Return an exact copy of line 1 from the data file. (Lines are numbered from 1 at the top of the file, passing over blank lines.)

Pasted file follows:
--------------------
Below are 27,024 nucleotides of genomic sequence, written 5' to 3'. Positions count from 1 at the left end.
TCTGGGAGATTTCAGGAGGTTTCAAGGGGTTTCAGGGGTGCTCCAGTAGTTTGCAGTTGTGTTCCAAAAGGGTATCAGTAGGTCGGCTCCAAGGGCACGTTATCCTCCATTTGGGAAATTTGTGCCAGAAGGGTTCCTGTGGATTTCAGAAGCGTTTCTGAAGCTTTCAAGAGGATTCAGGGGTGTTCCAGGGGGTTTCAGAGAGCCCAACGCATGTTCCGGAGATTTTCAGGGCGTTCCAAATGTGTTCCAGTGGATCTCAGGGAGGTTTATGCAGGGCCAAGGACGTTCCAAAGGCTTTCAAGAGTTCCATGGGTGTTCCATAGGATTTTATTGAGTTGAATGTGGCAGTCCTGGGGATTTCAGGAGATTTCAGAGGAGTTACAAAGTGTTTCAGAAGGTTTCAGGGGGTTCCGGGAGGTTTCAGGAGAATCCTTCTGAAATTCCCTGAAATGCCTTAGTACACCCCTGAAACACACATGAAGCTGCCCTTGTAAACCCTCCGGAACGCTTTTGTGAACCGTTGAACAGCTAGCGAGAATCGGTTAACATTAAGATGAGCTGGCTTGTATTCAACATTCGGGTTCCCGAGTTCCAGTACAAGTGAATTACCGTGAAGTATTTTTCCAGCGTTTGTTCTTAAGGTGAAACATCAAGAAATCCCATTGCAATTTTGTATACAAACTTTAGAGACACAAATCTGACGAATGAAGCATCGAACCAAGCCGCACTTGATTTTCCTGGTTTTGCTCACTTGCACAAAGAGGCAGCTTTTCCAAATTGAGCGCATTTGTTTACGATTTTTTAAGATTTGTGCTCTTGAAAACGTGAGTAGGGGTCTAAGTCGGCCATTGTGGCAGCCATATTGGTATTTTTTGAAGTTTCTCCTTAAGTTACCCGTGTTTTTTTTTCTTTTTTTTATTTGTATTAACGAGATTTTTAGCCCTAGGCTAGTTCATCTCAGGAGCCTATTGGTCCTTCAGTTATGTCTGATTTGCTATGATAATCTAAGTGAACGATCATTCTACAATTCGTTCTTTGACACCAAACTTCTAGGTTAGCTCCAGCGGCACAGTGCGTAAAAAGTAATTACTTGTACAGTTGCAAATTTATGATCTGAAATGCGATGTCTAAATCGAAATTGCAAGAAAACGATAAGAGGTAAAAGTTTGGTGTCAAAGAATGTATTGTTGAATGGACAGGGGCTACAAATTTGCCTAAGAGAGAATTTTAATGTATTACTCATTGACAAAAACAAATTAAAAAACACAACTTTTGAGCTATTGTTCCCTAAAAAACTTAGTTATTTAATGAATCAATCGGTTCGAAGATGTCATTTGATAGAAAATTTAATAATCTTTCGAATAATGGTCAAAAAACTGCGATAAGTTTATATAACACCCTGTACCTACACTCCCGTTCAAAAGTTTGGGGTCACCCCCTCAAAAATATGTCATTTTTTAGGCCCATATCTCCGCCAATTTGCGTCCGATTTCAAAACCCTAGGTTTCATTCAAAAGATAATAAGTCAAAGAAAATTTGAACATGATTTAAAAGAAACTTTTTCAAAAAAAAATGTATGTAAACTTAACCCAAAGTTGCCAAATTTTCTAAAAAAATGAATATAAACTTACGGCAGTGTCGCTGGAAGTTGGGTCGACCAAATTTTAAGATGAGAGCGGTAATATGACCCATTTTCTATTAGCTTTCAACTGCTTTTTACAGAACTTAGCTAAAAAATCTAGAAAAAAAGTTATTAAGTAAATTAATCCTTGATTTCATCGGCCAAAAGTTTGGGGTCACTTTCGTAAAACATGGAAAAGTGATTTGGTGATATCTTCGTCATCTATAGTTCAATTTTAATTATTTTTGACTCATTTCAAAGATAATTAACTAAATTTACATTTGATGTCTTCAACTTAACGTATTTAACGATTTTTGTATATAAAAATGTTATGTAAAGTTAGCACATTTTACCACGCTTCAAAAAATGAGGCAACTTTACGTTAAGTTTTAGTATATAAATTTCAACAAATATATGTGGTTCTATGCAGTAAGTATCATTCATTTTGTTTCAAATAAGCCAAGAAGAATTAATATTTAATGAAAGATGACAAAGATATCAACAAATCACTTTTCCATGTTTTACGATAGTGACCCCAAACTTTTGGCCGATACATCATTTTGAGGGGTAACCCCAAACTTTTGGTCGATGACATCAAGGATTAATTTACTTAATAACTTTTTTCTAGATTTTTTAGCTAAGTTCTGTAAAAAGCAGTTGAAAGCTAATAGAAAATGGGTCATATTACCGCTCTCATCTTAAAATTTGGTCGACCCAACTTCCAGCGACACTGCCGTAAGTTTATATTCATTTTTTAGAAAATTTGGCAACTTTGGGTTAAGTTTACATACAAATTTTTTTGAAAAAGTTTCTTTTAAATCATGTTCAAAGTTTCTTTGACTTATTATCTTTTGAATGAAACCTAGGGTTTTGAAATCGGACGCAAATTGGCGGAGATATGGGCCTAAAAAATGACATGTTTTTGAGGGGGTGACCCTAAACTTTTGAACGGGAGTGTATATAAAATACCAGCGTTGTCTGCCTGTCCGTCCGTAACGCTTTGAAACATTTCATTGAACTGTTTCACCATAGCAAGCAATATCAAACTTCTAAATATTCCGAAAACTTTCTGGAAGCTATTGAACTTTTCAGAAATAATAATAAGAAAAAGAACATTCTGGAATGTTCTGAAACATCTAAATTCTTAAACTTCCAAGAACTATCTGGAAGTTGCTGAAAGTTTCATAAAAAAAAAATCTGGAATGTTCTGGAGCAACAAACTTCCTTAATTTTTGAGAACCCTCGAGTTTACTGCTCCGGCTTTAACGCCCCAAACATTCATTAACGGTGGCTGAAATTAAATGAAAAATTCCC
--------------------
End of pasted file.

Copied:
Below are 27,024 nucleotides of genomic sequence, written 5' to 3'. Positions count from 1 at the left end.